The Joint Health Sector Union on Monday issued a seven-day ultimatum to the Federal Government to meet its demands.
Mr Josiah Biobelemoye, the National Chairman of the union, said this at a warning rally organised by the union in collaboration with the Nigeria Labour Congress and Trade Union Congress, among other stakeholders, to drive home the challenges bedevilling the health sector in Abuja.
Biobelemoye noted that the seven days ultimatum, effective from February 4, was given due to the intervention of clerics and their love for the Nigerian populace.
“We decided to seek God’s intervention by reporting our offenders to him. Last Friday, we attended the Juma’at prayers while on Sunday we attended Church Service.
“Fortunately and unfortunately, we met the Minister of Health in the church where we worship and the Overseer told him that he is in a better position to resolve this matter and allow the populace to receive better health.
“The cleric further pleaded with us to exercise some patience, hence we decided to give the seven-day ultimatum after which we will report to the NLC that has decided to take over the matter,” Biobelemoye noted.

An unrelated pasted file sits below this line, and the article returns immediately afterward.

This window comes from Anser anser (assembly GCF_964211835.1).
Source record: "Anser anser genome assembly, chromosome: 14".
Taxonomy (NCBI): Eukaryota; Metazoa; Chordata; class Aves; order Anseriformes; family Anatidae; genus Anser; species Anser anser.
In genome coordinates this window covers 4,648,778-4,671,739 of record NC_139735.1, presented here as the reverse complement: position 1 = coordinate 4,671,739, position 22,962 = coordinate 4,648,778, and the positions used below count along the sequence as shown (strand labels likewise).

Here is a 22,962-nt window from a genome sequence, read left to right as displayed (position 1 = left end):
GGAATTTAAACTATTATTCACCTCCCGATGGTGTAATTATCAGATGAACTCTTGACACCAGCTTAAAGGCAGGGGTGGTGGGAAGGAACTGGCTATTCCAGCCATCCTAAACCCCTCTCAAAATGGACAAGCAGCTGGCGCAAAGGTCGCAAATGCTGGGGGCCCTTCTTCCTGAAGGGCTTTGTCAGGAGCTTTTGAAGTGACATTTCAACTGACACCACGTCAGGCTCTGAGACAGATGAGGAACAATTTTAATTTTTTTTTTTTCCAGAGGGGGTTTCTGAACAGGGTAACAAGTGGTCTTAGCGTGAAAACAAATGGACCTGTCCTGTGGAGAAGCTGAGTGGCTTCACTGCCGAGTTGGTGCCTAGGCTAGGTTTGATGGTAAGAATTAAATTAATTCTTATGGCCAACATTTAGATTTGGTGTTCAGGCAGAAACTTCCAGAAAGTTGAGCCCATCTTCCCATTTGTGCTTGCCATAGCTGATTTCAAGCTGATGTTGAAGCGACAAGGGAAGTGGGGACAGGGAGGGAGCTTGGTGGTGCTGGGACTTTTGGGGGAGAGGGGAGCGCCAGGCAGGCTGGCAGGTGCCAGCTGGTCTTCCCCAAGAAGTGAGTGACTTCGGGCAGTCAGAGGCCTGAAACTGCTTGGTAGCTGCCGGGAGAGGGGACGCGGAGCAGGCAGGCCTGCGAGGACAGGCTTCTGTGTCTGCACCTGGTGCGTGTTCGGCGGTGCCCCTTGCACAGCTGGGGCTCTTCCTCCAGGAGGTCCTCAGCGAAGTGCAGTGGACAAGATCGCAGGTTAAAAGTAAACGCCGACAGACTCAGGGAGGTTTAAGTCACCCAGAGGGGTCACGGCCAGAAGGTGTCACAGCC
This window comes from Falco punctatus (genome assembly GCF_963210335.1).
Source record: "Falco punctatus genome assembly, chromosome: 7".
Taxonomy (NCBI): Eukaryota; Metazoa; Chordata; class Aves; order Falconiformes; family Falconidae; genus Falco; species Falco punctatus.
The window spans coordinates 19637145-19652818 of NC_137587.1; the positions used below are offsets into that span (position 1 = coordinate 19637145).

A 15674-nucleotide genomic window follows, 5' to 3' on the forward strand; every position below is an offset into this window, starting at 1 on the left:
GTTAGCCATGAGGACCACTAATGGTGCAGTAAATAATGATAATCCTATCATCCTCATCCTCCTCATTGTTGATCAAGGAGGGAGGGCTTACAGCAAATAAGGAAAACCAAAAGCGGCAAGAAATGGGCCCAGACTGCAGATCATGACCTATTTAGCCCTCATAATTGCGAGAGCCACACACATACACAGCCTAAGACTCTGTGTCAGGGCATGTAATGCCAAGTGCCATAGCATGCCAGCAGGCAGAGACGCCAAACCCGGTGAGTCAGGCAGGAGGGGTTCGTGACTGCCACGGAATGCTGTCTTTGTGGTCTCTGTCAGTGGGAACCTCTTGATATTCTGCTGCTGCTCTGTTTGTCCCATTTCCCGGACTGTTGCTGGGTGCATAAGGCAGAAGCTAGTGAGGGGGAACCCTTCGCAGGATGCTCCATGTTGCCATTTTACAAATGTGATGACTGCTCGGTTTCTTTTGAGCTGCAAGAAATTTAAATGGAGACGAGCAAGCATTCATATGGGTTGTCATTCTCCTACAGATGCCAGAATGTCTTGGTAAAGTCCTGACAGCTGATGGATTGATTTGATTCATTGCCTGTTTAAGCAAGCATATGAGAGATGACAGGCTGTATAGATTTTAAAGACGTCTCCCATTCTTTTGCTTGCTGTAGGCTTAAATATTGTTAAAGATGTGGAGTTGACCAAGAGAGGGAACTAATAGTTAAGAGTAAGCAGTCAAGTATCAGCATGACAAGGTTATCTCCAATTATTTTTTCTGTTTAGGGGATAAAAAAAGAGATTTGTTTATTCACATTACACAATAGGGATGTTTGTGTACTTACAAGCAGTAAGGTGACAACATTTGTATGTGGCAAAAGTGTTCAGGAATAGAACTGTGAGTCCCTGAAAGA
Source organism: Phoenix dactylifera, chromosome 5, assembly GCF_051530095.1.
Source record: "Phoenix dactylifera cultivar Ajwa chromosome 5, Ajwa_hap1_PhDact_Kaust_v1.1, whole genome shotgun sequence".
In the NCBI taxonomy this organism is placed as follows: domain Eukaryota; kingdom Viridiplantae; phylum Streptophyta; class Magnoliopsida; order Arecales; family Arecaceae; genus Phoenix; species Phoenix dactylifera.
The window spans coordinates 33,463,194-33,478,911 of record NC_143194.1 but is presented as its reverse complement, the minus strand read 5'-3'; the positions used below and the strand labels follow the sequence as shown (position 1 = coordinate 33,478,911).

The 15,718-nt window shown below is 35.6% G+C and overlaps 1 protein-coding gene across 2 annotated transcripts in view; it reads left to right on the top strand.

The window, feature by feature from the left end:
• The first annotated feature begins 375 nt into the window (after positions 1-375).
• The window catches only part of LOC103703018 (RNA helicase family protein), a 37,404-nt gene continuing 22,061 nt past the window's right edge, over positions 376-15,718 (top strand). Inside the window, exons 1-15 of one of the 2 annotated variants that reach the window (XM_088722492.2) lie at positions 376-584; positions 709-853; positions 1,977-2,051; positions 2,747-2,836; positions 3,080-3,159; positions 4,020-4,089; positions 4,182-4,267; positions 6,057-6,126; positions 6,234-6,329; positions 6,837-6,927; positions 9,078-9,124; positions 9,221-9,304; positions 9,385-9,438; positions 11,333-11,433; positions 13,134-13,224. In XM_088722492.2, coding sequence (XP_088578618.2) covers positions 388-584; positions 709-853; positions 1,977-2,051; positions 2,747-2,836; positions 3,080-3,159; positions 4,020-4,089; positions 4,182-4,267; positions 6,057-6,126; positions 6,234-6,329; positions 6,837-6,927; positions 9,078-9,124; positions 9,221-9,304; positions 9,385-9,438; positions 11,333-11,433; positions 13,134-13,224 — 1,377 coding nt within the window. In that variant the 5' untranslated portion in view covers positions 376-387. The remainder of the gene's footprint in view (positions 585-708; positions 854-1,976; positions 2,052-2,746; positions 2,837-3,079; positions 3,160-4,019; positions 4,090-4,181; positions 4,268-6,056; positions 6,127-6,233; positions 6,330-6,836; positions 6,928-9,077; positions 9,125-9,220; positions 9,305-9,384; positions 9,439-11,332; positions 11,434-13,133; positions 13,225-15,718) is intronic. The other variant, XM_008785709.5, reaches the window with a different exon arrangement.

The chairman listed the demands of the union as unjustified withholding of the salaries of its members for April and May last year, upward adjustment of CONHESS Salary Structure and headship of hospital departments.
Others, according to him, are the implementation of consultancy cadre for JOHESU members and punitive actions against its members at Federal Medical Centre Owerri and Jos University Teaching Hospital.
He specifically noted that these demands were outside the ones under the Alternative Dispute Resolution.
Biobelemoye added that the rally was basically informed due to the violation of the May 30 Court Order by the Federal Ministry of Health.
According to him, the court ordered the union to suspend the action and also said no party should do anything that will jeopardise the peace in places of work.
“While we were in the ARD discussing, the Federal Ministry of Health decided to indiscriminately implement no-work-no-pay after the court has said no one should do anything to provoke the other.
“We refused to take action for over seven months that they violated the court’s order because we are mindful of the fact that every strike affects the common man negatively.
“We know that public health institutions are the cheapest for the Nigerian populace, so we were reluctant to embark on strike for over seven months.
“We have used the means of dialogue to impress it on the federal ministry of health and its management that they are violating a court order but to no avail.
“We use this medium to tell Nigerians that have the opportunity of interacting with those in authority specifically the minister of health to do the needful,” he said.
Earlier, the NLC President, Mr Ayuba Waba, said he would map out actions to ensure the demand of over 90 per cent of the health workforce was meant.